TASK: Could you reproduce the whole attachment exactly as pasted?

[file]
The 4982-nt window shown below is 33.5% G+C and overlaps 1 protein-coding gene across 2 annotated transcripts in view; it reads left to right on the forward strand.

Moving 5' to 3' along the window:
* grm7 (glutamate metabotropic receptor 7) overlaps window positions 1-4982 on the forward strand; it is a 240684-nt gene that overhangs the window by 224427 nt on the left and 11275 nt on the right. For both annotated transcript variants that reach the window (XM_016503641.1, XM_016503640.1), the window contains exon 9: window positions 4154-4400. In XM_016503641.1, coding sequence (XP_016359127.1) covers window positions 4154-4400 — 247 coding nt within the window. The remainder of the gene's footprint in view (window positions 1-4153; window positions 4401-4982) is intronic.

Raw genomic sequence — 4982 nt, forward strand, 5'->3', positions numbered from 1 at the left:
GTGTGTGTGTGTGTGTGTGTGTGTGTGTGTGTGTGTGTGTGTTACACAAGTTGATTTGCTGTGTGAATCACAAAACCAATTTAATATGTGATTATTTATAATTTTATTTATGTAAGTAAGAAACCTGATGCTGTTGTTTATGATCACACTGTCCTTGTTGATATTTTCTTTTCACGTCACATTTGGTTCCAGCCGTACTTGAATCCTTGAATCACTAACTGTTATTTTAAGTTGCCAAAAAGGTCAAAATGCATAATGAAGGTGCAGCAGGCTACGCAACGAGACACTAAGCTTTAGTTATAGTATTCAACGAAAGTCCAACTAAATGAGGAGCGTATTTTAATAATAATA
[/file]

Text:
The 4982-nt window shown below is 33.5% G+C and overlaps 1 protein-coding gene across 2 annotated transcripts in view; it reads left to right on the forward strand.

Moving 5' to 3' along the window:
* grm7 (glutamate metabotropic receptor 7) overlaps window positions 1-4982 on the forward strand; it is a 240684-nt gene that overhangs the window by 224427 nt on the left and 11275 nt on the right. For both annotated transcript variants that reach the window (XM_016503641.1, XM_016503640.1), the window contains exon 9: window positions 4154-4400. In XM_016503641.1, coding sequence (XP_016359127.1) covers window positions 4154-4400 — 247 coding nt within the window. The remainder of the gene's footprint in view (window positions 1-4153; window positions 4401-4982) is intronic.

Raw genomic sequence — 4982 nt, forward strand, 5'->3', positions numbered from 1 at the left:
GTGTGTGTGTGTGTGTGTGTGTGTGTGTGTGTGTGTGTGTGTTACACAAGTTGATTTGCTGTGTGAATCACAAAACCAATTTAATATGTGATTATTTATAATTTTATTTATGTAAGTAAGAAACCTGATGCTGTTGTTTATGATCACACTGTCCTTGTTGATATTTTCTTTTCACGTCACATTTGGTTCCAGCCGTACTTGAATCCTTGAATCACTAACTGTTATTTTAAGTTGCCAAAAAGGTCAAAATGCATAATGAAGGTGCAGCAGGCTACGCAACGAGACACTAAGCTTTAGTTATAGTATTCAACGAAAGTCCAACTAAATGAGGAGCGTATTTTAATAATAATA